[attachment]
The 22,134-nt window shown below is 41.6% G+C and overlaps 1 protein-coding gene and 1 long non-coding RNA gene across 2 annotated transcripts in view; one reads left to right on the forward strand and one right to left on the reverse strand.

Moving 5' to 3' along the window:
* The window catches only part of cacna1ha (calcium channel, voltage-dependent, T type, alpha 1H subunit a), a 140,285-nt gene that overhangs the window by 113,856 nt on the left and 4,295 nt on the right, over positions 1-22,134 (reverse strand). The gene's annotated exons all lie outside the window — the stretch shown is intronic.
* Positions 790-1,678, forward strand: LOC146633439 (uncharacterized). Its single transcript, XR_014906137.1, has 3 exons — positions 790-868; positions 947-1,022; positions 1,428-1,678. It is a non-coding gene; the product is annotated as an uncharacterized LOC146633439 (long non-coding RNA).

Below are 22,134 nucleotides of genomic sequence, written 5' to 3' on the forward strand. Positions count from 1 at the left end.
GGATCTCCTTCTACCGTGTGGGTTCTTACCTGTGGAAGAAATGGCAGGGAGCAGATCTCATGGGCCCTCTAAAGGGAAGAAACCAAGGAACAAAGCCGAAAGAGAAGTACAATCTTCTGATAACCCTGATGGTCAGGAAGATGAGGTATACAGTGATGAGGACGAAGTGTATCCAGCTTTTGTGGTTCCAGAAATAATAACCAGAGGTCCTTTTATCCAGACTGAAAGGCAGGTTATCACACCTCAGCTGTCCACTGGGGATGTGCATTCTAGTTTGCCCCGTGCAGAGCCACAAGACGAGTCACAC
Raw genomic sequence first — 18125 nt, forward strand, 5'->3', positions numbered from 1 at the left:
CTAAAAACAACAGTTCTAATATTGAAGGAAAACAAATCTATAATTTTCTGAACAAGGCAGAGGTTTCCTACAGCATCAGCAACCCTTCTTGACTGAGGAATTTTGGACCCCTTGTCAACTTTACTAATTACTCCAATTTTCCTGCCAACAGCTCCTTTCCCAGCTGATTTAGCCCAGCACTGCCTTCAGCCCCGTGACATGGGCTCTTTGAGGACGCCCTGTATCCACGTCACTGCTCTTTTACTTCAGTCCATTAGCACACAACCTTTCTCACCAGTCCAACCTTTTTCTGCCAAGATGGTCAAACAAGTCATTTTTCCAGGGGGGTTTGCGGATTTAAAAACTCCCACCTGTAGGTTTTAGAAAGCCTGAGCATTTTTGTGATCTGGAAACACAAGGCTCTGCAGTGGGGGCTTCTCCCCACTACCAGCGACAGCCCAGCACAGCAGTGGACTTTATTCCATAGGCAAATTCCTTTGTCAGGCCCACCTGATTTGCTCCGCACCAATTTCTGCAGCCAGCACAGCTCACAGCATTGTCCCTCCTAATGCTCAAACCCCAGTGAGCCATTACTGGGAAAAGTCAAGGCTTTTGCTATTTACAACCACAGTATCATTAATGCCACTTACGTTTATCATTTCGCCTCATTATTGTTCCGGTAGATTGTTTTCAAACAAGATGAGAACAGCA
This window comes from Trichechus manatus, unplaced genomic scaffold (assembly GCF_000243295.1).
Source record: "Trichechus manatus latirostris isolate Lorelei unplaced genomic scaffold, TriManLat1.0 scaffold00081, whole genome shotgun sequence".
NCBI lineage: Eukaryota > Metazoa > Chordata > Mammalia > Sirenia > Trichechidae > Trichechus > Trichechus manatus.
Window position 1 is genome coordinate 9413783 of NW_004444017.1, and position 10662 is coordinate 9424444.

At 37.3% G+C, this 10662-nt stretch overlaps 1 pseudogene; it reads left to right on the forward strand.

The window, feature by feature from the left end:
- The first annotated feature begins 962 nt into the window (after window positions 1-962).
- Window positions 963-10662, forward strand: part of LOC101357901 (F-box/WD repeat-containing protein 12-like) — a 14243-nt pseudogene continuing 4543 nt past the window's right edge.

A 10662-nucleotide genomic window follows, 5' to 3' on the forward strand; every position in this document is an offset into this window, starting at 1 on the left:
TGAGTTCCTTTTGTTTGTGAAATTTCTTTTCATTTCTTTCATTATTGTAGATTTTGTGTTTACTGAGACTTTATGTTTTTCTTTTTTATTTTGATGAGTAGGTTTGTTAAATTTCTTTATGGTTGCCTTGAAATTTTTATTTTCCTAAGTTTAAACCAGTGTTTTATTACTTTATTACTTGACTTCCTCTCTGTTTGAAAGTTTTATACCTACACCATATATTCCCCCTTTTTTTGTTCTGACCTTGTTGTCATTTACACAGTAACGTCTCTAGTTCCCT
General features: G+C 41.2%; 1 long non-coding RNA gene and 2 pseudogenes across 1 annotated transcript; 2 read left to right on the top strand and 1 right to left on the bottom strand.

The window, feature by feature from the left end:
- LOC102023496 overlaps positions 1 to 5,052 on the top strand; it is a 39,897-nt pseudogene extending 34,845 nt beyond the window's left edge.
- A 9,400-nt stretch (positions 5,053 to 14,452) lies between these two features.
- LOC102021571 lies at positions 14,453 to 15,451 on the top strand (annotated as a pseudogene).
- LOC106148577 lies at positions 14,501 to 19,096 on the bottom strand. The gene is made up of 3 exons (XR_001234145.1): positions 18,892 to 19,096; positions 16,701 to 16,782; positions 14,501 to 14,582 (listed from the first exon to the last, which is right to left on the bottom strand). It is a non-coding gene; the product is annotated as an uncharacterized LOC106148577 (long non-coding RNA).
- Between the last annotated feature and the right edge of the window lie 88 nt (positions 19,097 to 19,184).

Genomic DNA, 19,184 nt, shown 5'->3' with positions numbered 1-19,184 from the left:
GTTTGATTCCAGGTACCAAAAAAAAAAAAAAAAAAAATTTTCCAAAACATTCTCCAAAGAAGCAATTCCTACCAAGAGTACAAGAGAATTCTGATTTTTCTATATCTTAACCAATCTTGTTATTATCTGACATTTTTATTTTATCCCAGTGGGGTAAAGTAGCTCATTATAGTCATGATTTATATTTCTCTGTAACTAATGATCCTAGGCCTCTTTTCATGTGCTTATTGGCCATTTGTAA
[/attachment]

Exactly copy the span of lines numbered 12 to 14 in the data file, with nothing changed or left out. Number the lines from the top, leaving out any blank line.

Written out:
Window position 1 is genome coordinate 9413783 of NW_004444017.1, and position 10662 is coordinate 9424444.

At 37.3% G+C, this 10662-nt stretch overlaps 1 pseudogene; it reads left to right on the forward strand.

The window, feature by feature from the left end: